4 Simulations can also be useful to obtain the numerical solution of equations that cannot be solved by analytical means, and provide benchmarks for approximated theories or simplified models. The standard use of numerical simulations is ultimately due to the fast improvements of the computer power and the development of new and more and more effective numerical methods. As far as materials science is concerned, some important dates must be recalled. 1. The invention of the first device that resembles modern computers in the 40's;. 2. N. Metropolis proposed a new algorithm, based on the Monte Carlo method, (1) to sample a statistical distribution (2). It is worth noting, in this respect, that these methods benefited from algorithm for generating pseudo-random numbers and the fast development of computing power.

5 3. In 1959, Alder and Wainwright proposed a way to integrate the equations of motion for N particles numerically (3). This is the beginning of Molecular Dynamics simulations. 4. In 1985, R. Car and M. Parrinello designed a unified approach for Molecular Dynamics and first- principle calculations within the **Density** **Functional** **Theory** (4). Their work opened a way to simulate the dynamics of condensed matter systems for which semi-empirical interatomic potentials are inappropriate. Ab initio methods In order to investigate systems at the nanoscale, it is necessary to model the interactions between atoms as accurately as possible, while ensuring that the calculations remain compu- tationally feasible.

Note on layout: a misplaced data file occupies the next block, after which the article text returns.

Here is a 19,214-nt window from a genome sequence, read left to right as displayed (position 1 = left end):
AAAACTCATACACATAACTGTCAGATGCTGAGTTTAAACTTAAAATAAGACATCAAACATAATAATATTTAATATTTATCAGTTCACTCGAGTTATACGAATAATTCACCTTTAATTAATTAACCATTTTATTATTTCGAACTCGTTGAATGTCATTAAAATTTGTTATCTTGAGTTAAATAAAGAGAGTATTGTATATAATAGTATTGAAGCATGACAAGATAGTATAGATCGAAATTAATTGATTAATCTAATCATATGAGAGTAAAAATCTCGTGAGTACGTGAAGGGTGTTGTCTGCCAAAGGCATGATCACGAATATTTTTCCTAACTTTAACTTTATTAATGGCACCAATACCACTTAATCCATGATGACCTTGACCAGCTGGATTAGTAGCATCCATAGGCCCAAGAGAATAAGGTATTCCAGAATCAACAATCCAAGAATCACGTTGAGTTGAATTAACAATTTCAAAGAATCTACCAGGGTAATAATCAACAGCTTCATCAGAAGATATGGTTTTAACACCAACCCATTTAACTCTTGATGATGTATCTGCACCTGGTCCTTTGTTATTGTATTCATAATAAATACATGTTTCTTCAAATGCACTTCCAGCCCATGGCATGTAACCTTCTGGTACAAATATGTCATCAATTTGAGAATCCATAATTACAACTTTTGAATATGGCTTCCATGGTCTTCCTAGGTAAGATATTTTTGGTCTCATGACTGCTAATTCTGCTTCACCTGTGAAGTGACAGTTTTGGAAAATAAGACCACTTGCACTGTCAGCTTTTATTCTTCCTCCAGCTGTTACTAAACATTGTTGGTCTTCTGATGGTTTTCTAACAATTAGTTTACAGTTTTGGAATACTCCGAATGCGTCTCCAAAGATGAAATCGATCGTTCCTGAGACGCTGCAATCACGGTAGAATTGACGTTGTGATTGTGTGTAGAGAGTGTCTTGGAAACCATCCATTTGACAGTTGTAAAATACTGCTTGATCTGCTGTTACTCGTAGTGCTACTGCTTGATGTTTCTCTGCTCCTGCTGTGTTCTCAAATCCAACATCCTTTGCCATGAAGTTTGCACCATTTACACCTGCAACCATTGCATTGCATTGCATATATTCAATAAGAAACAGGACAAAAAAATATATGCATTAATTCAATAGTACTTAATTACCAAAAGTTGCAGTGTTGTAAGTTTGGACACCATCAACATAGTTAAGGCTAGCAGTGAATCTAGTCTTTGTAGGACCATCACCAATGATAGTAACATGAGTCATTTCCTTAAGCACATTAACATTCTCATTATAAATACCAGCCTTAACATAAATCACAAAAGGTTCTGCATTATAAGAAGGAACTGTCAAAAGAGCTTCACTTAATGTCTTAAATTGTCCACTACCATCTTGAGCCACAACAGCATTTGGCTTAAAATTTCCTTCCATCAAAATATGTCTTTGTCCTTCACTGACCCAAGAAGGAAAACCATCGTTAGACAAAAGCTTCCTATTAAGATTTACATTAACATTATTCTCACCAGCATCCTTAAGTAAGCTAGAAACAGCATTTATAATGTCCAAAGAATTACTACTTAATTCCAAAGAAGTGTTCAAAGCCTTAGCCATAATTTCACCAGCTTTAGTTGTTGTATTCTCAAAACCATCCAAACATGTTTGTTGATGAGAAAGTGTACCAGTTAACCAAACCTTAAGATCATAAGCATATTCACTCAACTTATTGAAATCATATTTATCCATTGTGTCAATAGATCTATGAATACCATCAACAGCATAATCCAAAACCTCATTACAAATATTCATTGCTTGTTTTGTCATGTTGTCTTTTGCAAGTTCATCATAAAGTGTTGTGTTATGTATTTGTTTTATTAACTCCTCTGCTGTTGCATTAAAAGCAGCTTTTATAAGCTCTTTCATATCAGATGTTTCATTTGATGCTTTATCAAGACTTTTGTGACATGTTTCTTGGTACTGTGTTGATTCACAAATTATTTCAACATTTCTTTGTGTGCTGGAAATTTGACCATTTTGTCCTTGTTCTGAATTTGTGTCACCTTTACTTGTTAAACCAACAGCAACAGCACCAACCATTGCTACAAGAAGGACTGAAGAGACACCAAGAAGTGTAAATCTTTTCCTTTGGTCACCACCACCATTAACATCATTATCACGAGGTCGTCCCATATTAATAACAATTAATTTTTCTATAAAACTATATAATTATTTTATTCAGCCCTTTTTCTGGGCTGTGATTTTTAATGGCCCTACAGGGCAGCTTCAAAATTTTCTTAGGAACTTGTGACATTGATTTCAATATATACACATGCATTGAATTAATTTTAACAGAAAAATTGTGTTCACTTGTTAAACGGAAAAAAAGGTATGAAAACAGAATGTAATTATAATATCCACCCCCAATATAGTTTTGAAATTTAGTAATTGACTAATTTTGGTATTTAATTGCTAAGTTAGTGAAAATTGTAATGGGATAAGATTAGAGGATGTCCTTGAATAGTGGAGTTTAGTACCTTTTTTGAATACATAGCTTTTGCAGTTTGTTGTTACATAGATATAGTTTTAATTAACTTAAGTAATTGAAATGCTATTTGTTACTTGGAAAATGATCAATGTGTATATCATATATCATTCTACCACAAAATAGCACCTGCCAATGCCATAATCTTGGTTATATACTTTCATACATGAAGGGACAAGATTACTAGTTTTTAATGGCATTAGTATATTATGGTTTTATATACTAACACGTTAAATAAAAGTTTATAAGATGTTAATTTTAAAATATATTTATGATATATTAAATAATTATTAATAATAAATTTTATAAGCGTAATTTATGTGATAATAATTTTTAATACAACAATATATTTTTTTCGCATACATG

6 Often, empirical interatomic potentials, which are usually fitted in order to reproduce some measured physical properties, are h 12adopted. i A well known example is provided by Lennard-Jones 6. potentials, of the form: V (r) = 4 r12 r6 , where r is the interatomic distance and and two adjustable parameters. The Lennard-Jones potential is well suited to the simulation of van der Waals interactions. However, the chemical bond in strongly covalent systems, such as Carbon or Silicon, cannot be simulated by LJ potentials. Interatomic potentials are limited by the accuracy of the parametrisation, and correspondingly, their transferability to different environments or their ability to reproduce physical properties, other than those which they were designed for, can be poor.